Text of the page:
Monday, 6 September 2010

My new bike

Two weeks ago, I bought a bike. I can now add my helmet to the ring of Londoners who get around on two, self-powered wheels. For me, it represents a freedom of movement. Even though public transport is close by and can get me to most places, travelling by bike is cheaper (in the long run), healthier, not restrained by timetables and takes me exactly where I want to go. In addition, it helps me connect the below-ground world with the above-ground streets, helping build my mental network of London streets.

I have already learnt some simple things about riding in London. In specifying a route, find a cycle superhighway. These are bike lane, coloured blue on the main road. These are a recent addition and offer a multitude of benefits:
  1. It’s limited to bicycles, and is part of a shared lane with buses. The buses are very aware of cyclists and to quote Manni from LESS, “They’re cool. They’re just like your big bruva.” Cars are more aware of the existence of cyclists too – a bright blue strip of road and constant cyclist traffic helps.
  2. They’re made from a courser mix of asphalt than the main road, which means it’s grippier for bike tyres, particularly in the wet, preventing aqua-planing.
  3. They’re smooth. I’ve travelled on other roads in the middle of town that are just patches on patches on patches. Makes it hard to accelerate, let alone sit down. Any service plates are well positioned and fairly level with the street you’re riding on. Where there are two plates, they’ve often left a gap big enough for a bike tyre to roll through, without needing to go over the ‘bump’.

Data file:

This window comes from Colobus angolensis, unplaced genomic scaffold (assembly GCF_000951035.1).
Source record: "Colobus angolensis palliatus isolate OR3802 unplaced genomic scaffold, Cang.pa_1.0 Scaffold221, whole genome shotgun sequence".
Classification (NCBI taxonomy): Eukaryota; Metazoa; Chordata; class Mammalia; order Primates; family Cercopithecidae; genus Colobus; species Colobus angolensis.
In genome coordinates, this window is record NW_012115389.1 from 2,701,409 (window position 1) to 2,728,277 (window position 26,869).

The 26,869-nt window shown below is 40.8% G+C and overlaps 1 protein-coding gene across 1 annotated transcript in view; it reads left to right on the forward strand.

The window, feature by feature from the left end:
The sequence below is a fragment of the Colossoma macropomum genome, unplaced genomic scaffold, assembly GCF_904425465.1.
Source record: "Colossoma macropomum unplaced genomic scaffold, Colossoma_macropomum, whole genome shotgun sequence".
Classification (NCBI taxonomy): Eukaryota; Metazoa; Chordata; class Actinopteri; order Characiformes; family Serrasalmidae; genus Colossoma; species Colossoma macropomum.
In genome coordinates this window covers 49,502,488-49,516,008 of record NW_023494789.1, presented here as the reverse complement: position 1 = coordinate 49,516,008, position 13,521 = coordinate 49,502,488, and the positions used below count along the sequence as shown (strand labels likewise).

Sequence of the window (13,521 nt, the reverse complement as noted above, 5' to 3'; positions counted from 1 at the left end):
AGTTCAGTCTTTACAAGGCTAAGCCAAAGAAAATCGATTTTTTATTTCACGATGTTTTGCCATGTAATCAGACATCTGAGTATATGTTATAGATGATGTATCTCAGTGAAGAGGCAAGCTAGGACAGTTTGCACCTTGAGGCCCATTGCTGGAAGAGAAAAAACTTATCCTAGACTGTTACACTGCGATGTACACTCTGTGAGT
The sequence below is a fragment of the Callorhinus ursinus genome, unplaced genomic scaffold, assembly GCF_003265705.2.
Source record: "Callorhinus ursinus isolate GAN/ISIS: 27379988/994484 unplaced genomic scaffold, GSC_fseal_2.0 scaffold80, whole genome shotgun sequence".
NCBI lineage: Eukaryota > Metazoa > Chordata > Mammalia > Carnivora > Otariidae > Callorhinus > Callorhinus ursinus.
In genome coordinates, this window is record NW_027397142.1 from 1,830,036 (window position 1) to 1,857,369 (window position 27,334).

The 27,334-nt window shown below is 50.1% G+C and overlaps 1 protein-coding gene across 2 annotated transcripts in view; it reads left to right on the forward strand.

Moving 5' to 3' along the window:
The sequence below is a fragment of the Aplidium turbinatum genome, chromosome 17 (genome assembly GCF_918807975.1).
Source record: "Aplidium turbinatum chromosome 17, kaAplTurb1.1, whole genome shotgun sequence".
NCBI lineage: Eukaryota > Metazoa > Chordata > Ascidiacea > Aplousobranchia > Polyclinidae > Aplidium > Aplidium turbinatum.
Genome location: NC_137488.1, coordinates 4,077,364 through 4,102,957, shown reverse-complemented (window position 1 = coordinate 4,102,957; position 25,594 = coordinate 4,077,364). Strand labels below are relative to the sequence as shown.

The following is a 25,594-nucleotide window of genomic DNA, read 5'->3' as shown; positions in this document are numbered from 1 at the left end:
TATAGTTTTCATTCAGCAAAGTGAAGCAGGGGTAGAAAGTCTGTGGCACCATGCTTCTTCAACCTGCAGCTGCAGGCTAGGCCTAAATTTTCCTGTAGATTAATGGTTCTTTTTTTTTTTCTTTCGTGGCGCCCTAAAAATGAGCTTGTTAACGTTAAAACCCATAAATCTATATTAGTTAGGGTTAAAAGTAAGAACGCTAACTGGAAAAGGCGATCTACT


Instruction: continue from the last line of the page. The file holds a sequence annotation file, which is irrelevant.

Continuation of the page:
A definite compliment to London planners is the rate of rain run off. Five minutes after a shower, you would hardly be able to tell from the roads, it’s all run out of sight.

Yesterday’s Sky Ride through the car-blocked streets of London was a safe (re-) introduction for some riders. However, some veterans are concerned that the newbies will not be able to handle themselves safely once they are in real London traffic – today for example, when Tube workers are striking. While it may be true that the rust-buckets (the bikes I mean) will make an appearance, I doubt it will take them too long to adapt - following the sound of horns and gusts of too-close-trucks sweeping them along. As for me, I’m still learning: the A3, with it’s 40mph speed limit, and no bike lane, is not somewhere I will voluntarily be riding again..

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